Currently I'm working on several different projects, focusing on methods for novel two-photon microscopy (including volumetric imaging and validation tools), statistical modeling of neural spiking behavior, theoretical analysis of recurrent network properties, and statistical models for correlated/strucured signals (e.g. new dynamic filtering methods and fMRI analysis). Previous work includs analysis of hyperspectral imagery, computational neural networks, and stochastic filtering.

Functional fluorescence microscopy has become a staple in measuring neural activity during behavior in rodents, birds and fish (and more recently primates!). Recent advances have created both novel optical set-ups (e.g. vTwINS for volumetric imaging) and more complex algorithms for demixing the neural activity from the recorded fluorescence videos, however methods to validate these improved methods are lacking. NAOMi seeks to use the extensive literature on neural anatomy and knowledge of cellular calcium dynamics to provide simulations of fluorescence data with full ground truth of neural activity for validation purposes.

Accurate scientific results for circuits neuroscience using multi-photon calcium imaging depends heavily on accurate segmentation of the video into the neural activity for each individual neuron. Current automated time-trace extraction, regardless if whether sources were manually or automatically discovered, can erroneously attribute activity, resulting in scientifically significant errors such as spurious correlations or false representations (e.g. false place fields in the hippocampus). We devised methods to diagnose and correct such contaminating activity. To detect such errors we devised a combination of visualization of metrics via frequency-and-level of contamination (FaLCon) plots, as well as a user interface to easily permit practitioners to explore their data and identify falsely attributed activity. Furthermore, we also derived a new time-trace estimation algorithm robust to contamination from other sources. Our estimation procedure, Sparse Emulation of Unknown Dictionary Objects (SEUDO) directly models structured contaminants to the benefit of scientific discovery.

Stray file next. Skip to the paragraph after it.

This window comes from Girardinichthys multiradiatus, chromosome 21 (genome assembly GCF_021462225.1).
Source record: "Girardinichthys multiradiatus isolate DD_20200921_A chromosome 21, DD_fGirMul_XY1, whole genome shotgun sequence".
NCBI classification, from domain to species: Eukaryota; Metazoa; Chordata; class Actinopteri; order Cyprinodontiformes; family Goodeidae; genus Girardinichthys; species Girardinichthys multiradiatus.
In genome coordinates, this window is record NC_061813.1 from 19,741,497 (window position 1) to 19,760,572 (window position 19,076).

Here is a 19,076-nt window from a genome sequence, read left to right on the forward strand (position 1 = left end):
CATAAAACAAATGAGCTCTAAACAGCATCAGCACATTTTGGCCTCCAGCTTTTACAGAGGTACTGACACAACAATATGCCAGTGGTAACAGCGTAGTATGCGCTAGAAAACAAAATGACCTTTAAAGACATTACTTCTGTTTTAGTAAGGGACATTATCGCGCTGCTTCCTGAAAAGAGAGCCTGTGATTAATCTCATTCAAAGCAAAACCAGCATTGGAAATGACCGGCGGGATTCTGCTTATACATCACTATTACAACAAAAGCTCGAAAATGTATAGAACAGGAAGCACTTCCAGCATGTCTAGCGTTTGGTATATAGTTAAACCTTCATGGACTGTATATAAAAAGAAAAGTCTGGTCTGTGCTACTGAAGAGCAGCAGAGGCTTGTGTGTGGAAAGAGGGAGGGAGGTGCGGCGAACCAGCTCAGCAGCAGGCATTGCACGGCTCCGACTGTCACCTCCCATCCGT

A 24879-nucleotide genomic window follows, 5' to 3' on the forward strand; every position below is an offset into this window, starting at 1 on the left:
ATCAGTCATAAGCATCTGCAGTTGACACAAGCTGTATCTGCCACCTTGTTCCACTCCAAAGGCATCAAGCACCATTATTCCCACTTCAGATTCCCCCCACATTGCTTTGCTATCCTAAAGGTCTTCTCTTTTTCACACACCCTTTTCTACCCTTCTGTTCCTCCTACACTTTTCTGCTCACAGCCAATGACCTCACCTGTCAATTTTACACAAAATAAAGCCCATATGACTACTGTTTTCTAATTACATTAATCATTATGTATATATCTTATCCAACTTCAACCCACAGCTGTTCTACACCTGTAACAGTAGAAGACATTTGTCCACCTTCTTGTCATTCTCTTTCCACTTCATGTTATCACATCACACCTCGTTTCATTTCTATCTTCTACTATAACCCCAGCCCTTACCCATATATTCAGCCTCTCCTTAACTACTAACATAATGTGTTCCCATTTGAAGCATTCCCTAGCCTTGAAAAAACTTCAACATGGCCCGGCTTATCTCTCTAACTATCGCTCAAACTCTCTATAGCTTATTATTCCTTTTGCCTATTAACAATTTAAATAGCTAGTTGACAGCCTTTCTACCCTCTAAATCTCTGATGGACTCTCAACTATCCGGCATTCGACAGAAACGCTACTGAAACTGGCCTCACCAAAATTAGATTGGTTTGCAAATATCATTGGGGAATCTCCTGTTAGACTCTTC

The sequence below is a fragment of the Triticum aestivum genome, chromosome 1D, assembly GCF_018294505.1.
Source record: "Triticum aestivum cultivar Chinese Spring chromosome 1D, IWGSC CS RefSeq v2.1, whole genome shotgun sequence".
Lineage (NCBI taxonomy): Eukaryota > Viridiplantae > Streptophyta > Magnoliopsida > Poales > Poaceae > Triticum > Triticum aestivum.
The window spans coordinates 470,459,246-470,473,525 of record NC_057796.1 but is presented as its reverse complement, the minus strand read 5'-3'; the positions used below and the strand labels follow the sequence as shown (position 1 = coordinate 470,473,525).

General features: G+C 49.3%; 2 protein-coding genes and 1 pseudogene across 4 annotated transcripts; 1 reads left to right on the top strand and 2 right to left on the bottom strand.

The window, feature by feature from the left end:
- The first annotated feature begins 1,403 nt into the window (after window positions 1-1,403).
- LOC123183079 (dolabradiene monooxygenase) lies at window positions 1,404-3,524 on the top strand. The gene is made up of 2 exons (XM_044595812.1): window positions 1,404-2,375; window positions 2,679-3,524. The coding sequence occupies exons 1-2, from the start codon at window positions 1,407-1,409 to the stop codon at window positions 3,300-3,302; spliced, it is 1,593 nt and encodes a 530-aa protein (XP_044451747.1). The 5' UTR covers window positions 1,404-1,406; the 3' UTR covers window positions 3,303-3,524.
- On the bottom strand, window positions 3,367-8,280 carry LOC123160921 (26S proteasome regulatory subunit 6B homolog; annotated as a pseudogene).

Two-Photon Microscopy (TPM) is a vital tool for recording large numbers of neurons over long time-scales. TPM recordings have allowed researchers to analyze entire networks of neurons in a number of cortical areas during awake behavior. Traditional TPM focuses on raster-scanning a single slice of neural tissue at relatively high frame-rates. To record additional neurons, volumetric imaging has been explored as well. Volumetric scanning, however, requires scanning many planes sequentially, lowering the overall scan rate. In this area I am collaborating with Dr. David Tank's lab working on volumetric Two-photon Imaging of Neurons using Stereoscopy (vTwINS) method for imaging entire volumes with no reduction in frame rate. Specifically, our method records stereoscopic projections of the volume where each neuron is imaged twice, and the distance between the neuron's images encodes the depth of that neuron. Our novel greedy demixing method, SCISM, can then decode these images and return the neural locations and activity patterns. In addition to volumetric imaging, I am also working on alternative pre-processing techniques to denoise TPM data and to robustly filter out structured fluorescence contaminations to get more accurate estimates of neural activity.